I’ll never forget the day I heard Stephen Arterburn, Christian Psychologist and leader of New Life Ministries, recount in painstaking detail how he encouraged and paid for his girlfriend’s abortion. And how that deadened his soul. And took years to recover from. And how hard it was to ultimately accept God’s forgiveness.
It wasn’t unlike the time I heard Max Lucado share his struggle and ultimate victory over alcohol.
One of the oddest things a first-time reader to the Bible encounters is how more than 50% of the Old Testament Law (the first five books of Genesis, Exodus, Leviticus, Numbers and Deuteronomy) is nothing more than painful stories of human brokenness. You can just picture the average first-time reader’s response, “This is supposed to be a collection of laws. Why are there a bunch of sordid stories?”
I can only assume that the reason this is the case is because nothing teaches a principle better than a story, lived out, with skin on it. The before, during and after-ness of real life people dealing with the consequences of their successes and failures trying to implement God’s law in their lives.
Adam sins. Cain murders. Abraham sleeps with someone other than his wife. Sarah feels hatred. Jacob lies. And on and on and on it goes.
As church leaders there is a temptation to read these stories, teach their lessons to others, and forget that they are modeling for us what authentic leadership looks like.
Part of your calling as a small group leader, children’s ministry teacher, or paid staff member, is to set an example for the people you are leading (1 Timothy 4:12). But that does not mean hiding who you really are – your imperfections, your addictions, and your sins.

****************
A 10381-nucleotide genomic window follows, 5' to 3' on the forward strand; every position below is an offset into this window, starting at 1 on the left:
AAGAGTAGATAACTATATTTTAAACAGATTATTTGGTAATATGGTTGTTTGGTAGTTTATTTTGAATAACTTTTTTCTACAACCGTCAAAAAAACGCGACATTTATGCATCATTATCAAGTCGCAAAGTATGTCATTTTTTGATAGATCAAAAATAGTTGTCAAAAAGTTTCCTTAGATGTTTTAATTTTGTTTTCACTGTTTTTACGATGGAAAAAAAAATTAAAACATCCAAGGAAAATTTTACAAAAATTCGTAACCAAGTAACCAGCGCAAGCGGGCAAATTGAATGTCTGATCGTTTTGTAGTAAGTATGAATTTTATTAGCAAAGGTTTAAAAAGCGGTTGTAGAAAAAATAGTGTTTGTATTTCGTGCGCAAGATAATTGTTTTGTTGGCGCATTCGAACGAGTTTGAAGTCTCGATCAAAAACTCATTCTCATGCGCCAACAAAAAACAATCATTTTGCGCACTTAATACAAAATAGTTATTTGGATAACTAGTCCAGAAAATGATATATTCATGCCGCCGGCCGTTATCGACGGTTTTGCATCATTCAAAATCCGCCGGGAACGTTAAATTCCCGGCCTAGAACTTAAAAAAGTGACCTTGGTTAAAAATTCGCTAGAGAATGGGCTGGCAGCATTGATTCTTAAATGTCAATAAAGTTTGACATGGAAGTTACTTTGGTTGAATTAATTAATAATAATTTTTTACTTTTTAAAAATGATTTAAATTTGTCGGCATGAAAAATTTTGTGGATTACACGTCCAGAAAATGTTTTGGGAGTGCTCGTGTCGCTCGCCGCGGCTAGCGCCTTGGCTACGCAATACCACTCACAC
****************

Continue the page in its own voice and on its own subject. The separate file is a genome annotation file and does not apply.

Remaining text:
It means exposing them before others for all to see. To learn from. To give others hope.
Brokenness doesn’t disqualify you from ministry, it qualifies you for ministry. Having experienced something, and then ultimately gaining victory over it is what enables you to, “…teach people how to obey Jesus’ commands” (Matthew 28:20).
At CCV we place a high priority on creating an “atmosphere of grace and acceptance.”
We encourage people to be real, to not hide from who they really are, and to squarely face their struggles and frustrations head on free from judgment and hypocritical insinuation.
We encourage our pastors to freely share their sins, their pasts, their divorces, their addictions, their bouts with depression, stints in counseling, fondness of country music, and ultimately their victories so that others can see what God is teaching them, who they’re becoming, and how that can encourage others by providing hope.
That’s because there’s power in honestly sharing who you are, warts and all.
Your greatest gift to the world is freely sharing what you most desperately don’t want to share.
Don’t ever forget that.
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